Even though the Nasa Marine AIS Radar worked, it did have a number of problems. The menu functionality is awkward to use and not intuitive. A ship that is selected is hard to see on the LCD screen (too tiny). Not all ships broadcast all information, so the AIS Radar might display a heading of 511 (29-1, a computer default value!). Backlight intensity is not adjustable. On is too bright at night (why a white light?), and off means that there is no way to know in the dark what button to press because the button functionality changes based on the last thing you were doing. The display works only in a north-up orientation, which is great if youre going due north.

Another improvement testers would like to see is a way to acknowledge a ship within the alarm area so that the alarm could be reset to pick up any other ships entering the zone. As it stands, users have to wait until all ships leave the zone before turning the alarm back on.

Testers also noted the Nasa AIS Radars skimpy manual. In our opinion, the information about the electrical characteristics of the alarm output signal needs beefing up.

Testers found Nasas alarm too quiet, so they installed a different alarm, with a power converter circuit so as not to overload the unknown alarm signal (see photo, p. 22). Attempts to contact Nasa Marine about this have gone unanswered.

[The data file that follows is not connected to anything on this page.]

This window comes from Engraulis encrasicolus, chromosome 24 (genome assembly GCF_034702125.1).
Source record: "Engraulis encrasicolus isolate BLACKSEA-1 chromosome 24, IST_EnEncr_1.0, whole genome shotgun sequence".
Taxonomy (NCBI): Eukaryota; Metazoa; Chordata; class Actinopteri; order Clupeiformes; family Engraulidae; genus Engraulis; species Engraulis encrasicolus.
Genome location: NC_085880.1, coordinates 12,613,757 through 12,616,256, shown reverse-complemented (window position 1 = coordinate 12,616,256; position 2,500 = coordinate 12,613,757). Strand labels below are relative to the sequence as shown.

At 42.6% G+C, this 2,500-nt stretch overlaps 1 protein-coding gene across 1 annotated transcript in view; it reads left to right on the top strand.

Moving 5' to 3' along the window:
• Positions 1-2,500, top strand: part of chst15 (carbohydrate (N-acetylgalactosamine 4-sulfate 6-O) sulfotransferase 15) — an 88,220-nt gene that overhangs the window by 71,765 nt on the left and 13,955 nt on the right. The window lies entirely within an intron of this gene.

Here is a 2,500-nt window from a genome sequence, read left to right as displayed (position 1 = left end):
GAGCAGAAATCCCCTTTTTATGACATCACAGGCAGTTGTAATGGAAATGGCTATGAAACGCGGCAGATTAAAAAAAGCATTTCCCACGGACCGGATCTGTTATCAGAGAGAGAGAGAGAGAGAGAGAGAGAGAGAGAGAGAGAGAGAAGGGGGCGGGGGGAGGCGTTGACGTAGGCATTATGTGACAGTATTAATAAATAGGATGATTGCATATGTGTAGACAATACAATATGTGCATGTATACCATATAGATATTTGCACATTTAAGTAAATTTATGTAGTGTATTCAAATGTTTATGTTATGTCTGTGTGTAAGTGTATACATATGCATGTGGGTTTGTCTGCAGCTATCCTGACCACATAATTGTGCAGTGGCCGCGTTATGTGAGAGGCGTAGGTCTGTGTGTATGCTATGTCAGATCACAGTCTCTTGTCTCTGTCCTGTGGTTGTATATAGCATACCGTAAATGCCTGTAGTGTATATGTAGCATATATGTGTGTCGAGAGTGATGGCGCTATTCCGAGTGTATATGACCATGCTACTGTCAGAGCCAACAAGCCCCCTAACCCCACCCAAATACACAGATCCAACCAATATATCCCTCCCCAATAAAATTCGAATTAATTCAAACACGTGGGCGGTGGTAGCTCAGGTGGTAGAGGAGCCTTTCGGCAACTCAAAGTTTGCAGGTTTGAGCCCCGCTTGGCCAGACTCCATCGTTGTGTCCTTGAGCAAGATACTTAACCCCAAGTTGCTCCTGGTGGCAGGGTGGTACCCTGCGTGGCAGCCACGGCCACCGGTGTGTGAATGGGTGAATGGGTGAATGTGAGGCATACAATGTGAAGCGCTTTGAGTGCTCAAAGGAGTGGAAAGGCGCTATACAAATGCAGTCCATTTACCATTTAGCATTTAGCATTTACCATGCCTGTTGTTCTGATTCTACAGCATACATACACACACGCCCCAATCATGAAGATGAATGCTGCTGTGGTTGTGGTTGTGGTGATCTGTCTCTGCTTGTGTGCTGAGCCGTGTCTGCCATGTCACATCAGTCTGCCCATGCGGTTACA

SI-TEX Marine private labels the device and offers a two-year parts/one-year labor warranty. SI-TEX-branded units are available at

www.defender.com for $520. Units purchased from Nasa Marine ($512) likely will have to be serviced in the UK, so if warranty and less-costly repairs are important to you, we suggest buying the SI-TEX unit stateside.

AIS technology is a great safety aid. It wont replace radar, but it will cut down on at-sea collisions.

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Practical Sailor has been independently testing and reporting on marine products for serious sailors for more than 45 years. Supported entirely by subscribers, Practical Sailor accepts no advertising or any form of compensation from manufacturers whose products we test. Testing is carried out by a team of experts from a wide range of fields including marine electronics, marine safety, marine surveying, sailboat rigging, sailmaking, engineering, ocean sailing, sailboat racing, and sailboat construction and design. This diversity of expertise allows us to carry out in-depth, objective evaluation of virtually every product available to serious sailors. Practical Sailor is edited by Darrell Nicholson, a long-time liveaboard sailor and trans-Pacific cruiser with more than three decades of experience as a marine writer, photographer, boat captain, and product tester. Before taking on the editor’s position at Practical Sailor, Darrell was the editor of Offshore magazine, a boating-lifestyle magazine serving the New England area. Darrell has won multiple awards from Boating Writer’s International, including the Monk Farnham award for editorial excellence. He holds a U.S. Coast Guard 100-ton Master license and has worked as a harbor pilot and skippered a variety of commercial charter boats.